NEWS FLASH: New toolbox version (0.4b) released November 2020! Get it on the Download page.
Welcome, new Internet friend. We're glad that you have found your way to the homepage of our little toolbox. We call it the "Deep Learning In Neuroimaging: Exploration, Analysis, Tools, and Education" package, or DeLINEATE for short. The intent is to provide a set of tools that make it easier to use "deep" neural networks for data analysis in research -- although we also have support for PyMVPA, in order to facilitate more conventional multivariate pattern analyses (MVPA) and make it easier to compare "deep learning" approaches to conventional MVPA. And the primary intended use case is for analysis of neuroimaging datasets (e.g., fMRI, EEG, MEG), although there's nothing to stop people from using it for all kinds of other classification tasks and data types.
This is a Python toolbox. This decision is mainly based on the fact that our primary backend for deep learning, Keras, is a Python toolbox. Python is also the language of choice for PyMVPA and a bunch of other neat open-source data analysis stuff. So it makes sense, even though some of us (e.g. the guy writing this paragraph) have not fully drunk the Python Kool-Aid and still believe deep down that C is the One True Language. But we digress.
Anyway, if we want to stay up to date with developments in the deep learning field, Python is probably the place to be. You won't necessarily need to know how to write Python code to use our toolbox -- it does not require any programming per se to configure and run an analysis job -- but you will need to be able to run stuff in a Python environment. On macOS and Linux, you might be able to get by with the system built-in Python, although certain purists might yell at you for that. On Windows, you're going to have to install Python manually no matter what.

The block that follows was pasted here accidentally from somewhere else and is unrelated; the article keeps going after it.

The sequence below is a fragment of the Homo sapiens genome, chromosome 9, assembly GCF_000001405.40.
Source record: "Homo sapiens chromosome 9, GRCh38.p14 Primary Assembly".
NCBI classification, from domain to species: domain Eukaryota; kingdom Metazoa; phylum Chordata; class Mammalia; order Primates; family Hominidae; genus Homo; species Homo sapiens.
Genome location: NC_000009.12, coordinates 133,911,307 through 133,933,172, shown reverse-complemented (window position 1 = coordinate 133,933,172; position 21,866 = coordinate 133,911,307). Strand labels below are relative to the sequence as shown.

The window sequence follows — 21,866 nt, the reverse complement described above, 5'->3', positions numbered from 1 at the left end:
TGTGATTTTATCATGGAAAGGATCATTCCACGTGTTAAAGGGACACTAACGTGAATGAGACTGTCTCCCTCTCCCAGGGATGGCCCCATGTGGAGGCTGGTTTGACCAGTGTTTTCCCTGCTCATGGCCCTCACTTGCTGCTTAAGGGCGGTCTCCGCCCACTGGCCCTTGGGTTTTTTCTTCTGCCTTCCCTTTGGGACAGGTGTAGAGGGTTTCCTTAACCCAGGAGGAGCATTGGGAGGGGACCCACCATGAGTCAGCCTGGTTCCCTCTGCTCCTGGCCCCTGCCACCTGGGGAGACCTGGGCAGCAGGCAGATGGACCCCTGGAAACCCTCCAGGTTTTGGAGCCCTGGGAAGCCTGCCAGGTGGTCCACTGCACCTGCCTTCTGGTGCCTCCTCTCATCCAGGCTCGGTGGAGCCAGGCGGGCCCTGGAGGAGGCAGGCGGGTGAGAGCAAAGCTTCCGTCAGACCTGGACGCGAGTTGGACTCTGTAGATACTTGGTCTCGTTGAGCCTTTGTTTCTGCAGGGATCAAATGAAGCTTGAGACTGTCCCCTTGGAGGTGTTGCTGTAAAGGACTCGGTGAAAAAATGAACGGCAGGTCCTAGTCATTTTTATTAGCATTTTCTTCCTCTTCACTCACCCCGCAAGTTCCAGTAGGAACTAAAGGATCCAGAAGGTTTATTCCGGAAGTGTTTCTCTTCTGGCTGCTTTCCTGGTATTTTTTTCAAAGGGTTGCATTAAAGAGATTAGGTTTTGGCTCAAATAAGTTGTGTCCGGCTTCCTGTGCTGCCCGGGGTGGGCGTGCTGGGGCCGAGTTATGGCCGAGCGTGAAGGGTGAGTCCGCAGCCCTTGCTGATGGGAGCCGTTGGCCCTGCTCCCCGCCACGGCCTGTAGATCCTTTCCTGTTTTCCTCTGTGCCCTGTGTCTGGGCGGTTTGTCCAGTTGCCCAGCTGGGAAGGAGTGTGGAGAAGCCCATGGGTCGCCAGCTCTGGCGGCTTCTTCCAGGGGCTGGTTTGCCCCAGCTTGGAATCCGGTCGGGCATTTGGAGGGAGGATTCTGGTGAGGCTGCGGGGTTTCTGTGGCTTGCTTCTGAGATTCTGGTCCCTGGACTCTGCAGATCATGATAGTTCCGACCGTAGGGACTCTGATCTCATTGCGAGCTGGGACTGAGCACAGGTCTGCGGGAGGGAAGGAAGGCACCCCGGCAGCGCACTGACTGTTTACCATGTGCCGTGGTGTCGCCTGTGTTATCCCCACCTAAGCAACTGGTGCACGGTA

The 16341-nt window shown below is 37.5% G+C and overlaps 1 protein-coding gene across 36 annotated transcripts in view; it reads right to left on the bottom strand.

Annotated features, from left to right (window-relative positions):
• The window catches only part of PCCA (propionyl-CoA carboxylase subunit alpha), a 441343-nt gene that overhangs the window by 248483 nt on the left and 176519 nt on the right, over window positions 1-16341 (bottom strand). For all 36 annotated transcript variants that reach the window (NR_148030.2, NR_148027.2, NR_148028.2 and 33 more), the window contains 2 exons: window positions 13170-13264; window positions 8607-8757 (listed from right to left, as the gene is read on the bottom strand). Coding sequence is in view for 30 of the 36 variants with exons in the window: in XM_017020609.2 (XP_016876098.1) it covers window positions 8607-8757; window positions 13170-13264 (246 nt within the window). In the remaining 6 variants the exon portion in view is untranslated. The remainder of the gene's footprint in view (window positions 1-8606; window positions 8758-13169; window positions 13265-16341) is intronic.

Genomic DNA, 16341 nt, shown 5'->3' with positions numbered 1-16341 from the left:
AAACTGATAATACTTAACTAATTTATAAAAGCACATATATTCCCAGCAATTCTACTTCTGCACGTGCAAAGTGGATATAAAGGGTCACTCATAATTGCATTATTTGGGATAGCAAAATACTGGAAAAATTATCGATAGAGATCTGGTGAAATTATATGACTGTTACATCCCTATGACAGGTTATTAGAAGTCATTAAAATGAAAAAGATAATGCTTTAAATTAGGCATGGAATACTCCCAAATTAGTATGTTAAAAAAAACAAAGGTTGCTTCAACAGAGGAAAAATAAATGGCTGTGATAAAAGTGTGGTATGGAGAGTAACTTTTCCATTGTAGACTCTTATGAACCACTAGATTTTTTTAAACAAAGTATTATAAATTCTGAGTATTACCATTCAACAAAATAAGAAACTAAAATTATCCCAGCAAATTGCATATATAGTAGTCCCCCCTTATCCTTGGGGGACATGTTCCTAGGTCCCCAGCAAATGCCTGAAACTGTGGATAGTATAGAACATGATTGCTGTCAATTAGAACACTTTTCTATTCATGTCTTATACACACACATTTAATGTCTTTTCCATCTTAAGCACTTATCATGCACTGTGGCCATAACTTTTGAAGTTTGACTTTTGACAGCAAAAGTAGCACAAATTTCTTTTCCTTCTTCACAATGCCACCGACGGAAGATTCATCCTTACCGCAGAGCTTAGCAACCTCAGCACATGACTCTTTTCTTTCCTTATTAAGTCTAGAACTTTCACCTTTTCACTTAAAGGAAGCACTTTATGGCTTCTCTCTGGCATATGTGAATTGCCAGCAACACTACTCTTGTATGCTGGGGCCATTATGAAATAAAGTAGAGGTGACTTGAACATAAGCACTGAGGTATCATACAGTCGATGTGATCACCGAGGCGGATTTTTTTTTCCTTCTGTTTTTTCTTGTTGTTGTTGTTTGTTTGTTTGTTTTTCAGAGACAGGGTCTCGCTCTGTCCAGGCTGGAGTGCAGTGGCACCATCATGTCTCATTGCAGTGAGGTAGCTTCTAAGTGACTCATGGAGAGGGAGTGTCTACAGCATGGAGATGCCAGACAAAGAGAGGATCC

If you're not already a Python expert who has this all figured out already, you may want to simply install Anaconda, regardless of your OS. One big advantage of Anaconda is that it will include most of the common libraries, like NumPy and SciPy, that machine learning toolboxes typically require.
For more info, keep reading on to the "Design Philsophy" and "Getting Started" sections below, and/or see the documentation. The major documentation for the toolbox is replicated both in the repository and on the website here in the Documentation section. However, there is also a little additional information in the README.md file of the repository, so you might want to download the release version of the toolbox and check out the README there. Or, if you don't want to commit to an actual download, just click through to the Bitbucket repository from the Download page and the contents of the README.md file should be what you see on the overview page.
Like all great open-source projects, this one is a continual work in progress. (Insert 90s-era construction-worker GIF here.) We try to keep our documentation more complete and up-to-date than many such projects, but with the rate at which machine-learning tools are evolving these days, doing so perfectly is close to impossible. So you may find some gaps here and there.
If you just want to jump right in and figure it out, head on over to the Download and/or Contact/Contribute pages linked at the top, where you can find a release version to download and a link to the code repository on Bitbucket. Actually using the toolbox might take a little help from the dev team, especially while the user-base is still relatively limited, so please feel free to get in touch and we can give you a hand. Your questions will also help inform which parts of the docs and website need fleshing out most, and which features we should focus on adding next.
Good question. There are many different answers of varying quality and sincerity. Probably the best reason is that most people don't have any idea what it is but they know all the big cool tech companies are doing it, so you can get suckers to mentally file you next to Google. This makes them more likely to throw money at your project. It also gives you a license to say lots of silly and/or intentionally misleading things about artificial intelligence, if you're into that. We think this should be enough to satisfy most people.